Fiona Veitch Smith is a lover of Golden Age mysteries and historical fiction. Her Poppy Denby Investigates books are set in the roaring 20s and immerse readers in the fashion, culture, politics and social challenges of the time, while weaving intricate mysteries packed with whodunits and red herrings. Fiona, like Poppy, was formerly a journalist. She lives in Newcastle upon Tyne.
Please briefly describe The Crystal Crypt.
The Crystal Crypt is the sixth book in the Poppy Denby Investigates series, seeing the 1920’s most stylish reporter sleuth investigating the mysterious death of a woman scientist in a basement laboratory in Oxford, 1925.
“Another cracking piece of historical crime fiction by Fiona Veitch Smith. The author’s enthusiasm for the 1920s really shines through and her in-depth knowledge of the period ensures that the settings and dialogue ring true.” – Erin Britton, CrimeFictionLover.com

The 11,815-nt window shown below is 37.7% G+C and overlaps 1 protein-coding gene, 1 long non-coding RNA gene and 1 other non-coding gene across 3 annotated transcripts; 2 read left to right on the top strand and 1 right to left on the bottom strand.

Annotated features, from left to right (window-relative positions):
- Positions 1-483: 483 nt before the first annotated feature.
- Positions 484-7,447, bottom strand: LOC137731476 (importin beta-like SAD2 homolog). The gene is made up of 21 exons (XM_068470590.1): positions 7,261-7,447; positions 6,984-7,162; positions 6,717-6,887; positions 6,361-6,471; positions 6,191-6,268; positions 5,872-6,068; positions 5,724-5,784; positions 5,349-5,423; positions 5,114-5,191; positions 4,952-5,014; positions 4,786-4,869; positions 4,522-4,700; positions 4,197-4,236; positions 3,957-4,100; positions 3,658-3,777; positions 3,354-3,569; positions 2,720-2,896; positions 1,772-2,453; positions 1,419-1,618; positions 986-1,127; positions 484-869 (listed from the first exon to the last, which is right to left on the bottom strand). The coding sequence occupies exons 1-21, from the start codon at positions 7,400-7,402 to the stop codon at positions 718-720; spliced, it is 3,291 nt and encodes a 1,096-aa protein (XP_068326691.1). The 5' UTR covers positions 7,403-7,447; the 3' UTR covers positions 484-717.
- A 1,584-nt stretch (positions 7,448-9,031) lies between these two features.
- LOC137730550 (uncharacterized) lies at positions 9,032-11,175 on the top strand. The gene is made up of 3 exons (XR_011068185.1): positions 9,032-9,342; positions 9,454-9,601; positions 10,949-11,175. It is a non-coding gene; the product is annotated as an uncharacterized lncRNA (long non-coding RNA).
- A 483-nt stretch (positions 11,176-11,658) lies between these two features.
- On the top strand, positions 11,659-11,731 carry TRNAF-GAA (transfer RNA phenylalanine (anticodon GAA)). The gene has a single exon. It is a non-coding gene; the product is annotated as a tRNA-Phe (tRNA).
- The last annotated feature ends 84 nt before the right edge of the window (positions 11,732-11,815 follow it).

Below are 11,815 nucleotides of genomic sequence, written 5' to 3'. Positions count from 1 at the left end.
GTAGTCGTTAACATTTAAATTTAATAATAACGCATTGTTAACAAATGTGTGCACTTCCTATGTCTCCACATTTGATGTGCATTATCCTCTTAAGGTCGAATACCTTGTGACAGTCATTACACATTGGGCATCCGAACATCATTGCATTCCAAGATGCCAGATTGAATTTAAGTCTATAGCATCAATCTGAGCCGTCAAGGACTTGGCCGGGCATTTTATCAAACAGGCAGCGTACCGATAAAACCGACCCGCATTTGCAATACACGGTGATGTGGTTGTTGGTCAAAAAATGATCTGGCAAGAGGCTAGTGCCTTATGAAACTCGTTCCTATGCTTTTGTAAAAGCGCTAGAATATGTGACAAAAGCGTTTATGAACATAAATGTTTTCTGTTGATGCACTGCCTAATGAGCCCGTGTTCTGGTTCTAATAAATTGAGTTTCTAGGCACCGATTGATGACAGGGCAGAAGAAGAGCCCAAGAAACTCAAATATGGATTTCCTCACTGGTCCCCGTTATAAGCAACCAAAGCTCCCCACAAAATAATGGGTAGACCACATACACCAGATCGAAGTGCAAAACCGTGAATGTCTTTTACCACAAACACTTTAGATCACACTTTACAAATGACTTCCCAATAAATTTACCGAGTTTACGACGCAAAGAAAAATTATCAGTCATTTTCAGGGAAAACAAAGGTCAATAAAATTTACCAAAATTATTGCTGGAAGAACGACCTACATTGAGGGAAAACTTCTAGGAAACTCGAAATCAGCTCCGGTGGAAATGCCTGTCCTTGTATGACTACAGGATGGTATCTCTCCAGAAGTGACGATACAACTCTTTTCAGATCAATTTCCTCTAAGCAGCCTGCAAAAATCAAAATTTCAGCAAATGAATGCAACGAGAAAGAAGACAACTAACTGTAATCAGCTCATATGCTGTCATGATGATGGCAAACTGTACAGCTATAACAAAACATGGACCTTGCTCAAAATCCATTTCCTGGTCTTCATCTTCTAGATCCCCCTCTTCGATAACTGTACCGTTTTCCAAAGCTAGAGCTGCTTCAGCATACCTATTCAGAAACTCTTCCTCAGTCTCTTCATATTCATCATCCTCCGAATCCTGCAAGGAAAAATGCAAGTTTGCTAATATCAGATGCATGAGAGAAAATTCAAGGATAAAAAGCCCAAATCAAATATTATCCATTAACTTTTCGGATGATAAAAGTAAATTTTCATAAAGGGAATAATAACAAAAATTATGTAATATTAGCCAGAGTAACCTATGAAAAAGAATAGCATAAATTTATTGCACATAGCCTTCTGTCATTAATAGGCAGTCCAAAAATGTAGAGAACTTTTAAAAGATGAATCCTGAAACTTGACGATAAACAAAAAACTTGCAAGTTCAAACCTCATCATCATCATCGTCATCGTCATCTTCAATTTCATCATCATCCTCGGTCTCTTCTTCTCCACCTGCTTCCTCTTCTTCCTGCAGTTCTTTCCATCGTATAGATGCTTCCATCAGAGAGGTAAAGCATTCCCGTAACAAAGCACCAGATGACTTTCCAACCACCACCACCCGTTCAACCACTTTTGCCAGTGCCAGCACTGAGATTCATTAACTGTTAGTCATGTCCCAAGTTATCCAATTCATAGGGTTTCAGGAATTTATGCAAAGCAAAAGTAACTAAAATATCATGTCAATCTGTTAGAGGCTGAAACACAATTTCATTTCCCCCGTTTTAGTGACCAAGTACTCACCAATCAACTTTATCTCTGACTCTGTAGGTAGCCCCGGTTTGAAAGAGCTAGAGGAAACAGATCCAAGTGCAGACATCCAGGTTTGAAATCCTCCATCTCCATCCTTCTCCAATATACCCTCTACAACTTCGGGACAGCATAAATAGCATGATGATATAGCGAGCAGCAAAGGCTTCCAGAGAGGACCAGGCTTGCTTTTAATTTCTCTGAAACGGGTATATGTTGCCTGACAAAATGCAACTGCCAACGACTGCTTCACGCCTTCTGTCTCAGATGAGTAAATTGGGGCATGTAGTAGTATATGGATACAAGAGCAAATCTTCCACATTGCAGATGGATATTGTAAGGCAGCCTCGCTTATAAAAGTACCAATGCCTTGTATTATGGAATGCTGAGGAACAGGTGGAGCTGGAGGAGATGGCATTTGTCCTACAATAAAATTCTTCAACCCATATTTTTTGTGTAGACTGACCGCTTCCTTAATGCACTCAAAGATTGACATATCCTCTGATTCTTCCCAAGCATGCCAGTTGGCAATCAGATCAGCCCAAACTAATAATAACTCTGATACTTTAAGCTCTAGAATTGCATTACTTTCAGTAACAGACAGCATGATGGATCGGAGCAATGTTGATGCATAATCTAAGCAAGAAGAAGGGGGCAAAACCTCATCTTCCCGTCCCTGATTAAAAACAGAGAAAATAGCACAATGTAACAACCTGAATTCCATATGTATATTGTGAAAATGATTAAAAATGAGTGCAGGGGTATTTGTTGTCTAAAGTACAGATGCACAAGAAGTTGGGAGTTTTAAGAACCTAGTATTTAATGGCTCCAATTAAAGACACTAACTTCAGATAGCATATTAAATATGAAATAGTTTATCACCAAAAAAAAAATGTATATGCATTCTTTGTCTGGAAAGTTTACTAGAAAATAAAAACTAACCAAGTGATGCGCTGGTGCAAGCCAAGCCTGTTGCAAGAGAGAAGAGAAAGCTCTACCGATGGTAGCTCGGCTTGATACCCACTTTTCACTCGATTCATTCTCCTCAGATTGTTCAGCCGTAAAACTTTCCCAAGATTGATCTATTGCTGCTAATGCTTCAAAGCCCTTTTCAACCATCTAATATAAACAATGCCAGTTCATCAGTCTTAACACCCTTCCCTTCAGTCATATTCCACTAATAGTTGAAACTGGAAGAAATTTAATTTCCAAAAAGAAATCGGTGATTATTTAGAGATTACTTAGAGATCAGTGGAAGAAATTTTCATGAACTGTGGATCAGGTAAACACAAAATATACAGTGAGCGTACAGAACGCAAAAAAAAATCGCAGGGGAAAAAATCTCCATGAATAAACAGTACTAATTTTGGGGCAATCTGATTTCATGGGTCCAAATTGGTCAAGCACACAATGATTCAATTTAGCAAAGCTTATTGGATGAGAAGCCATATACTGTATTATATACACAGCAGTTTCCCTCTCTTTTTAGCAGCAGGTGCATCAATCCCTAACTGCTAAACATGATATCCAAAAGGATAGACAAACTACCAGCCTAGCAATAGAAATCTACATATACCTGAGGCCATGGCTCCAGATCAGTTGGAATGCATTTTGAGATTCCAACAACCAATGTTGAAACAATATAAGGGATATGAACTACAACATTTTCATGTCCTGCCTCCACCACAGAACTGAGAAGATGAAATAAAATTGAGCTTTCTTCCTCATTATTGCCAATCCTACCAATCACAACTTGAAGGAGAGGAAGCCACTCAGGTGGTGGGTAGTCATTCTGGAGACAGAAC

What motivated you to write it?
I was listening to a radio documentary about Nobel prize winning chemist, Dorothy Hodgkin, about how she had been overlooked for the prize for decades. When she finally got the award in 1963 British newspaper headlines announced: Oxford housewife wins Nobel prize. As the Poppy Denby books are all about the challenges faced by women trying to forge careers in the 1920s, I decided that Poppy’s next case should be the murder of a brilliant woman scientist as it would give me an opportunity to explore the issues facing women in science.